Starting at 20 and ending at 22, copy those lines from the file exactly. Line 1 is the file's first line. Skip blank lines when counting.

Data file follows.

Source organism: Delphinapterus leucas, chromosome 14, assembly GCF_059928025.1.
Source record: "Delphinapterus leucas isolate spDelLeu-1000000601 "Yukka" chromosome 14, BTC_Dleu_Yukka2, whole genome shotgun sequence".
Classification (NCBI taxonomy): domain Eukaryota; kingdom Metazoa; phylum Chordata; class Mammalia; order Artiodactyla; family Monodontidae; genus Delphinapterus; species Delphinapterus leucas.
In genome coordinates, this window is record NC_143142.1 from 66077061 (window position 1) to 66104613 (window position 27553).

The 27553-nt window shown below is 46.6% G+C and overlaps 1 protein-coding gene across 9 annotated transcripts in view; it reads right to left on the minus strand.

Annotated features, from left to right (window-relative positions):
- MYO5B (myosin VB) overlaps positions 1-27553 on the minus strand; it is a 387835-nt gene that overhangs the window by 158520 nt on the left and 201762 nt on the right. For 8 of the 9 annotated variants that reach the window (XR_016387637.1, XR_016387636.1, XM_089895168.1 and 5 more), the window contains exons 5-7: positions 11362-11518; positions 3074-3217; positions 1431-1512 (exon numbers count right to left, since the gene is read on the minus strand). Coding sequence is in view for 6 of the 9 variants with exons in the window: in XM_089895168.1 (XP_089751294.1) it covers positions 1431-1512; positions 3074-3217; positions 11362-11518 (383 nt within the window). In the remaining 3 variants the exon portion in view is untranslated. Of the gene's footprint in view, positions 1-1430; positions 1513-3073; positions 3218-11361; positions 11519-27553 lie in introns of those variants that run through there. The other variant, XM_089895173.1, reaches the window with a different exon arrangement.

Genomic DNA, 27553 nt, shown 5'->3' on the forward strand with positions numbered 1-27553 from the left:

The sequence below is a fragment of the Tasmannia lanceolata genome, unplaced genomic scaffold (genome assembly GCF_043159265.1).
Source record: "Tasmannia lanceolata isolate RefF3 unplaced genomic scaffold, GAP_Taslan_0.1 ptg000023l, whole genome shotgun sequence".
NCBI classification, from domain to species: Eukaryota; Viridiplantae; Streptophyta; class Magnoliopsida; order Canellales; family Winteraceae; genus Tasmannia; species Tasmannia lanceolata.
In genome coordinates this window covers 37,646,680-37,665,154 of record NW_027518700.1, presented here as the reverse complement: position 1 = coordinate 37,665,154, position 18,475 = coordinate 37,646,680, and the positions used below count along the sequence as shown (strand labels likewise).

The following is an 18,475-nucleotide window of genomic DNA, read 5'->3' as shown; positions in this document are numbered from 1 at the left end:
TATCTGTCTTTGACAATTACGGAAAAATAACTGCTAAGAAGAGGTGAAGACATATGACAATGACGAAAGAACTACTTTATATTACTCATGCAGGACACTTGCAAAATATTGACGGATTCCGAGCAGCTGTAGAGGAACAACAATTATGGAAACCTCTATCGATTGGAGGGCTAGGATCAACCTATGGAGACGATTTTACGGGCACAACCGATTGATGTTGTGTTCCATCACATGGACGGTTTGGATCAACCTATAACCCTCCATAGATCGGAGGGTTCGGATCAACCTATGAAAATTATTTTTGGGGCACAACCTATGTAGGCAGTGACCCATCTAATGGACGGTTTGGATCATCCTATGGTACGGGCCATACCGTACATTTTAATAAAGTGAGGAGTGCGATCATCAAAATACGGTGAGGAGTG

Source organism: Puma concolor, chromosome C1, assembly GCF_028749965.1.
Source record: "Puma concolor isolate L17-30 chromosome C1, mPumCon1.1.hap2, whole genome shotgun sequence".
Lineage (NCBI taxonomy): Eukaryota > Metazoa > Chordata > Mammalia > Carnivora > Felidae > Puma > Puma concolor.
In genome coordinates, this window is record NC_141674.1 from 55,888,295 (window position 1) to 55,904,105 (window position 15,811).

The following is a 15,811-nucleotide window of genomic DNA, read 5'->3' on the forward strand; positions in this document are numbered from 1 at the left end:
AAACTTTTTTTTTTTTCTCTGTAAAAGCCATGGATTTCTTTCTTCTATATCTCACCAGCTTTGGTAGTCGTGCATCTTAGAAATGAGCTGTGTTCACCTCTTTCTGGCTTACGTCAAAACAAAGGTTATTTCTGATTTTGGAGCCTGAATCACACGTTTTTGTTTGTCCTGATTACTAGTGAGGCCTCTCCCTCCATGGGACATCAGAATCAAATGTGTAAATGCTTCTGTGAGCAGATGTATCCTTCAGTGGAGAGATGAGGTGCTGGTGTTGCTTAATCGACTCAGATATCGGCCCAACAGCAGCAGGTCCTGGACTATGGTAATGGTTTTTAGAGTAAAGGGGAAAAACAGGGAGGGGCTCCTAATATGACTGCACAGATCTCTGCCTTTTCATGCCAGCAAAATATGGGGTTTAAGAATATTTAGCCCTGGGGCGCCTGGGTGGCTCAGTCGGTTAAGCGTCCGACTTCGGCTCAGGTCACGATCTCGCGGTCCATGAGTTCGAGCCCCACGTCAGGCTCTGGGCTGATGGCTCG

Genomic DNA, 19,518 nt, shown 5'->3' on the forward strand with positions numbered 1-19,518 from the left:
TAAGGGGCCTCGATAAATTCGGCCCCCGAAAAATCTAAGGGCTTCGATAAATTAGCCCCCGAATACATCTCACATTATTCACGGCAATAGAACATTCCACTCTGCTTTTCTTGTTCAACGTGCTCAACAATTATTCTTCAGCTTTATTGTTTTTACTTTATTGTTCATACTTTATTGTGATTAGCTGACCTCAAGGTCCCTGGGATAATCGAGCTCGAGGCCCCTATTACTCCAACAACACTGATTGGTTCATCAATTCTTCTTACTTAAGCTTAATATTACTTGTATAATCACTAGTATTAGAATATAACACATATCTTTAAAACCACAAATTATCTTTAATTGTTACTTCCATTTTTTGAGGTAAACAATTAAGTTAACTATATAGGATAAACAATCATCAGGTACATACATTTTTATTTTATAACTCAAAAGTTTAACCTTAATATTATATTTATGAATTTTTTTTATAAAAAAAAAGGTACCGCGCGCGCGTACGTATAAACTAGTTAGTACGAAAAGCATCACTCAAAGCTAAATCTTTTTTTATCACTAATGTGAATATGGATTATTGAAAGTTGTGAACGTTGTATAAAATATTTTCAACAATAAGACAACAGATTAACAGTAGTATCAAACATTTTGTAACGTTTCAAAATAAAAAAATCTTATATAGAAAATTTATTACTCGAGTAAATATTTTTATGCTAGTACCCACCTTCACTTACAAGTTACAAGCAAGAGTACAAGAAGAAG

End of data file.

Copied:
AAACTTTTTTTTTTTTCTCTGTAAAAGCCATGGATTTCTTTCTTCTATATCTCACCAGCTTTGGTAGTCGTGCATCTTAGAAATGAGCTGTGTTCACCTCTTTCTGGCTTACGTCAAAACAAAGGTTATTTCTGATTTTGGAGCCTGAATCACACGTTTTTGTTTGTCCTGATTACTAGTGAGGCCTCTCCCTCCATGGGACATCAGAATCAAATGTGTAAATGCTTCTGTGAGCAGATGTATCCTTCAGTGGAGAGATGAGGTGCTGGTGTTGCTTAATCGACTCAGATATCGGCCCAACAGCAGCAGGTCCTGGACTATGGTAATGGTTTTTAGAGTAAAGGGGAAAAACAGGGAGGGGCTCCTAATATGACTGCACAGATCTCTGCCTTTTCATGCCAGCAAAATATGGGGTTTAAGAATATTTAGCCCTGGGGCGCCTGGGTGGCTCAGTCGGTTAAGCGTCCGACTTCGGCTCAGGTCACGATCTCGCGGTCCATGAGTTCGAGCCCCACGTCAGGCTCTGGGCTGATGGCTCG

Genomic DNA, 19,518 nt, shown 5'->3' on the forward strand with positions numbered 1-19,518 from the left:
TAAGGGGCCTCGATAAATTCGGCCCCCGAAAAATCTAAGGGCTTCGATAAATTAGCCCCCGAATACATCTCACATTATTCACGGCAATAGAACATTCCACTCTGCTTTTCTTGTTCAACGTGCTCAACAATTATTCTTCAGCTTTATTGTTTTTACTTTATTGTTCATACTTTATTGTGATTAGCTGACCTCAAGGTCCCTGGGATAATCGAGCTCGAGGCCCCTATTACTCCAACAACACTGATTGGTTCATCAATTCTTCTTACTTAAGCTTAATATTACTTGTATAATCACTAGTATTAGAATATAACACATATCTTTAAAACCACAAATTATCTTTAATTGTTACTTCCATTTTTTGAGGTAAACAATTAAGTTAACTATATAGGATAAACAATCATCAGGTACATACATTTTTATTTTATAACTCAAAAGTTTAACCTTAATATTATATTTATGAATTTTTTTTATAAAAAAAAAGGTACCGCGCGCGCGTACGTATAAACTAGTTAGTACGAAAAGCATCACTCAAAGCTAAATCTTTTTTTATCACTAATGTGAATATGGATTATTGAAAGTTGTGAACGTTGTATAAAATATTTTCAACAATAAGACAACAGATTAACAGTAGTATCAAACATTTTGTAACGTTTCAAAATAAAAAAATCTTATATAGAAAATTTATTACTCGAGTAAATATTTTTATGCTAGTACCCACCTTCACTTACAAGTTACAAGCAAGAGTACAAGAAGAAG